God responded by intervening to redeem all Creation and the entirety of human life, and to renew and restore heaven and earth. Through Christ’s incarnation, death, and resurrection, God redeemed from sin and restored humanity to a right relationship with God, with our fellows and within God’s created order. At great cost to Godself, this reconciling work of Christ overcame and reversed all relational alienations and endowed humanity with new life and new capacities for community. Once bought back and brought back from captivity, humanity became free to serve the Redeemer.
In recent months the global pandemic and protest movements have challenged our mortality and the bases, boundaries, and strength of our community. This context has revealed our human nature to ourselves – at its best and its worst. As the world presently experiences concurrent personal, spiritual, social, and ecological unrest, this unrest reflects forms of protest – i.e., existential protest against the coronavirus contagion; ecclesial protest against faith communities aligned with White supremacy, captive to Western culture and capitalism, and silently inward-focused while preventable disease and disinvestment ravage surrounding communities; social protest against racial violence and inequities; and ecological protest against wanton natural resource destruction, climate displacement, and technological experimentation.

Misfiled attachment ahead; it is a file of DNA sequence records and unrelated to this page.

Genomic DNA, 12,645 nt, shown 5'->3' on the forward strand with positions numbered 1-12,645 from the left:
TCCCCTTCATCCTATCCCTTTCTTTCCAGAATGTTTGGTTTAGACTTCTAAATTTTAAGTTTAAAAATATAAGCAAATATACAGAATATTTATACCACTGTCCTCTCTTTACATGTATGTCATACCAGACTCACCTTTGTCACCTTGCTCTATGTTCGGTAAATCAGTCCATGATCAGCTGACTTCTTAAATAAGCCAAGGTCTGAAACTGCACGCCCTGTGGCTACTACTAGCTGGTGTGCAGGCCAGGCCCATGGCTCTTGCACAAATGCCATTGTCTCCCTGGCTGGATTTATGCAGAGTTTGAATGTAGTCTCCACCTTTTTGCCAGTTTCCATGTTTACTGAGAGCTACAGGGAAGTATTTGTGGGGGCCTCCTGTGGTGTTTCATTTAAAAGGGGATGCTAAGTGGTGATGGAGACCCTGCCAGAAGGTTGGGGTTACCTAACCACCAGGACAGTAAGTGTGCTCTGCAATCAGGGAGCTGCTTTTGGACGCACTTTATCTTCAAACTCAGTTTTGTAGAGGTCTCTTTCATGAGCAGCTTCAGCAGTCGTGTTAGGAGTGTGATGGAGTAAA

Protest reacts to and amplifies triggering events. It expresses frustration and remonstrates against breaches, failures, and harms based on promises, expectations, or ideals. Protest functions as a metaphor and mechanism to force disclosure, foster self-critique, awaken sensibilities, and incite ethical discourse and action. Protest also discloses truths and exposes oppression and exploitations that call into question received traditions and normative social arrangements. Thus, protest can be protective and often brings the positive disruption needed for reconciliation and restoration.